What have you done in the last five years?

There’s a new question emerging in the world of job seeking. It’s something I never expected. It doesn’t happen in every interview, but it happens enough that it’s worth mentioning. As you grow in your career, companies expect more. More senior roles require more experience. Job descriptions will ask for ten or fifteen years of experience in a particular field. If you have the ten or fifteen years of experience, this can seem like a great thing. You’ve finally arrived!

Throughout your career, you go through different phases. Perhaps there was a time when you were doing detailed, fundamental work (maybe right out of college). There was another time when you learned to manage people. Or, another phase where you learned to managed vendors and cross departmental relationships. You career has been an evolution.

You go into a job interview, ready to share the ten or fifteen years of accumulated experience that you bring to the table. You finally meet all of the requirements on the job description (or at least most of them). The question you aren’t expecting comes out of nowhere. The recruiter says, “Tell me about yourself.” That part is doable. You’re ready! Then, the recruiter says, “…but keep it to the last five years. We only want to know about the last five years. Recent experience is all that counts here.”

This question has been a bit baffling. The company wants ten or fifteen years of experience. And, it’s all those years that truly makes you qualified. But, if you’ve got to limit your answer to the last five years, you may miss out on half or two thirds of your experience. It’s one thing to be brief in an answer. It makes sense to be concise. But, it’s a completely different thing to omit large chunks of your professional background.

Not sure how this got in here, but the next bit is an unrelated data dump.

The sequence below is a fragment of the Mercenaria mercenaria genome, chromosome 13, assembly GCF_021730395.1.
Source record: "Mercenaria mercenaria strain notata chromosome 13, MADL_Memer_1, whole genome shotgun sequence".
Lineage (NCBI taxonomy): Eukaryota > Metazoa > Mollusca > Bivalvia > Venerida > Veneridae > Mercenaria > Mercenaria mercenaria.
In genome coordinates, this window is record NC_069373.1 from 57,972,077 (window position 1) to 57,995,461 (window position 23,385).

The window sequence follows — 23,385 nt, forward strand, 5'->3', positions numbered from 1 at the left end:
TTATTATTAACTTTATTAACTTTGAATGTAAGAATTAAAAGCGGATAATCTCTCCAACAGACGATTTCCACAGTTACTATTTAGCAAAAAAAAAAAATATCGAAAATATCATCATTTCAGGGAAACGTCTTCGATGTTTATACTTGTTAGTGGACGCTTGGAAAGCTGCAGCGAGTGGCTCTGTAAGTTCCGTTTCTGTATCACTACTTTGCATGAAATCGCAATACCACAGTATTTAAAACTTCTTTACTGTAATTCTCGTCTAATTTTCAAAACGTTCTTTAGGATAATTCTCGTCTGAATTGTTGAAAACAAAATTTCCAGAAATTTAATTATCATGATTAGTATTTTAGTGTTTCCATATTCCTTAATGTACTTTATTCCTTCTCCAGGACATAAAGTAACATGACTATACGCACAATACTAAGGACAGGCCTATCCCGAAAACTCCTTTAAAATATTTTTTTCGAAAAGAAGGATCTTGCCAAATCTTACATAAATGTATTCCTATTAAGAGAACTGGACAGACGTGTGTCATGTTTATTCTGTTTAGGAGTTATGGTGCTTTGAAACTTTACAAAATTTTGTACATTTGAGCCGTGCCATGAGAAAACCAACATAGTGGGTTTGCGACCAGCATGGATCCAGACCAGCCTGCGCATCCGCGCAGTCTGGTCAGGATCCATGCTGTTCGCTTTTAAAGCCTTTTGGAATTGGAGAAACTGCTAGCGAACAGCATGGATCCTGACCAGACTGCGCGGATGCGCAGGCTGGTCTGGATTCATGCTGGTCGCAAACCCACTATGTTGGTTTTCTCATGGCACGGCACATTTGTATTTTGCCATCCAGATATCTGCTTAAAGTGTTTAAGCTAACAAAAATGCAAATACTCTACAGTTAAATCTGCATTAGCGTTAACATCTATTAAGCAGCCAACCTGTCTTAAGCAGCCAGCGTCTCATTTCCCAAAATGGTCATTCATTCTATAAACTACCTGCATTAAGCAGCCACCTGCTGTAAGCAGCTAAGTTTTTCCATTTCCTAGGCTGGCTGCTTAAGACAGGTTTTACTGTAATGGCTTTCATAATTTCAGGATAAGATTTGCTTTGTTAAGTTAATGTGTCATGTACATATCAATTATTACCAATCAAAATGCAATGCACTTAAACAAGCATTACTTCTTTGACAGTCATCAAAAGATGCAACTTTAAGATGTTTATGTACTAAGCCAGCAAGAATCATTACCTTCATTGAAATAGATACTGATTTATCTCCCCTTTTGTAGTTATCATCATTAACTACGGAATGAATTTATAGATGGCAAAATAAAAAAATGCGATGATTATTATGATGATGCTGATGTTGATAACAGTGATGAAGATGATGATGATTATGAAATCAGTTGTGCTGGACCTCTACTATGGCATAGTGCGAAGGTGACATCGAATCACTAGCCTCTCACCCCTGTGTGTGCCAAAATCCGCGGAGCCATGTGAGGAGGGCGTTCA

It feels like companies are asking for fifteen years of experience, packed into a five year time frame. This expectation seems to be an unusually high burden on the job seeker. I have to wonder how this strategy is impacting the companies that are using it. Are they able to find people with fifteen years of experience, who have done some of everything in the last five years?

This criteria doesn’t seem to favor young workers or older workers. Young workers don’t have enough experience to meet the minimum requirements. And, older workers very likely haven’t covered every inch of everything within the last five.

Whatever happened to being able to do the job? When I hire someone, I want someone who can do that job. The details of when or where they got the experience leading up to that point are much less important. A job interview should not be a computer game or a puzzle. It’s an opportunity for a company to find a motivated, experienced person who is dedicated and willing to do the work at hand.

I hope these tips have helped you. Visit CopelandCoaching.com to find more tips to improve your job search. If I can be of assistance to you, don’t hesitate to reach out to me here.

Also, be sure to subscribe to my Copeland Coaching Podcast on Apple Podcasts or Stitcher where I discuss career advice every Tuesday! If you’ve already heard the podcast and enjoy it, please consider leaving a review in iTunes or Stitcher.